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There Is More to Dissent Than We Dream Of

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In Sophocles’s (495-406 B.C) formidable play, Antigone daughter of Oedipus defies the edict of King Creon of Thebes that her brother’s corpse should not be entombed, and that it should be left for birds and vultures to feast on. When Creon charges her with disobedience of the law, “Thou didst indeed dare to transgress that law.” Antigone replies thus:

“Yes; for it was not Zeus that had published me that edict: not such are the laws set among me by the Justice who dwells with the gods below; nor deemed I that the decrees were of such force, that a mortal could override the unwritten and unfailing statutes of heaven. For their life is not of to-day or yesterday, but from all time, and no man knows when they were first put forth.”

Antigone’s vindication of an act of insubordination established the justification for dissent. In history, individuals ranging from Antigone to Gandhi have encouraged us to disobey ‘immoral laws’. Living as we do in a democracy, however, we are concerned with collective action, simply because collective action unleashes a host of dynamics that hold important implications for our status as citizens.

Collective forms of dissent such as strikes, sit-ins, protest movements, gheraos and demonstrations reiterate time and again Antigone’s immortal justification of dissent: laws passed by men [and some women] simply do not possess the same moral validity or force as the laws of God; or in the language of modern politics, natural justice. In the historical conditions that promote democracy, we divine the laws of natural justice through intuition, or even through simple common sense – certain things must be done for human beings, and certain things must not be done to them. What things should be done for human beings is fairly clear: they should be treated with decency, with respect, they must be provided with the basic preconditions of life itself such as income, food, health and education, and they must have the right to possess rights. And certain things must not be done to human beings: they must not be tortured, or deprived of dignity, and most certainly they must not be discriminated against.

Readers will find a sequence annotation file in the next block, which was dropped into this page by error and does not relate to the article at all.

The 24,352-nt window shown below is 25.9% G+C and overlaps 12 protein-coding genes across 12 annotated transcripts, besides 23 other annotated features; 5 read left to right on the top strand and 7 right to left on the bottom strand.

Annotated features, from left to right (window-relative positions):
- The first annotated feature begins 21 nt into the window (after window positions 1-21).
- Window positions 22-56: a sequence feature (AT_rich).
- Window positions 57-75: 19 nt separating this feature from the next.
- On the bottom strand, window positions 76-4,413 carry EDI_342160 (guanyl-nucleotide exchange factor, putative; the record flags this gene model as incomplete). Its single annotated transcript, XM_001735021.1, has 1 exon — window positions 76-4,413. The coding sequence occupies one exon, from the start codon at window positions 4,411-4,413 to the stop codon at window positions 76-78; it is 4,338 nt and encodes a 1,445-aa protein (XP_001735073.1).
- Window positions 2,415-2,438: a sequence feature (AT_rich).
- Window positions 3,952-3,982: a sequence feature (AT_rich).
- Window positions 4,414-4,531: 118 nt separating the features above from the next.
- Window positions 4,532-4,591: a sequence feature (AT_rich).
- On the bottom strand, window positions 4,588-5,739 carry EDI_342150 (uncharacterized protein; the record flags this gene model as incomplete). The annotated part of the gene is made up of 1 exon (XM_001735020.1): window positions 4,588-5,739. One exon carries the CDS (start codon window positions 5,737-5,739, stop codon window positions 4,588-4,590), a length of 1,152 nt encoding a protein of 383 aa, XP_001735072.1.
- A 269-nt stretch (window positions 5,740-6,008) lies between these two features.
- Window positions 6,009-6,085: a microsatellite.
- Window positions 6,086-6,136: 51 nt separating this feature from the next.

Sebastien Norblin’s painting of Antigone being captured and arrested for the burial of her brother, Polynices. Photo: Wikimedia Commons/VladoubidoOo CC BY SA 3.0

When laws of government discriminate against citizens without any reason, or for reasons that are purely arbitrary, they violate the basic norms of natural justice. Citizens have the right to challenge and even disobey these laws. The proviso is that the issue that provokes dissent must be significant enough to validate this action. Dissent, in other words, must be justifiable. It has to be thought through.

Imagine the processes that must have preceded Antigone’s action in burying her brother’s body with great reverence. She must have pondered over an important question – what do we, the living, owe the dead? Decent societies know that bodies of those who are no more with us have to be treated with respect. If a monarch disobeys this law of natural justice, citizens are entitled to dissent and disobey. More........

© The Wire

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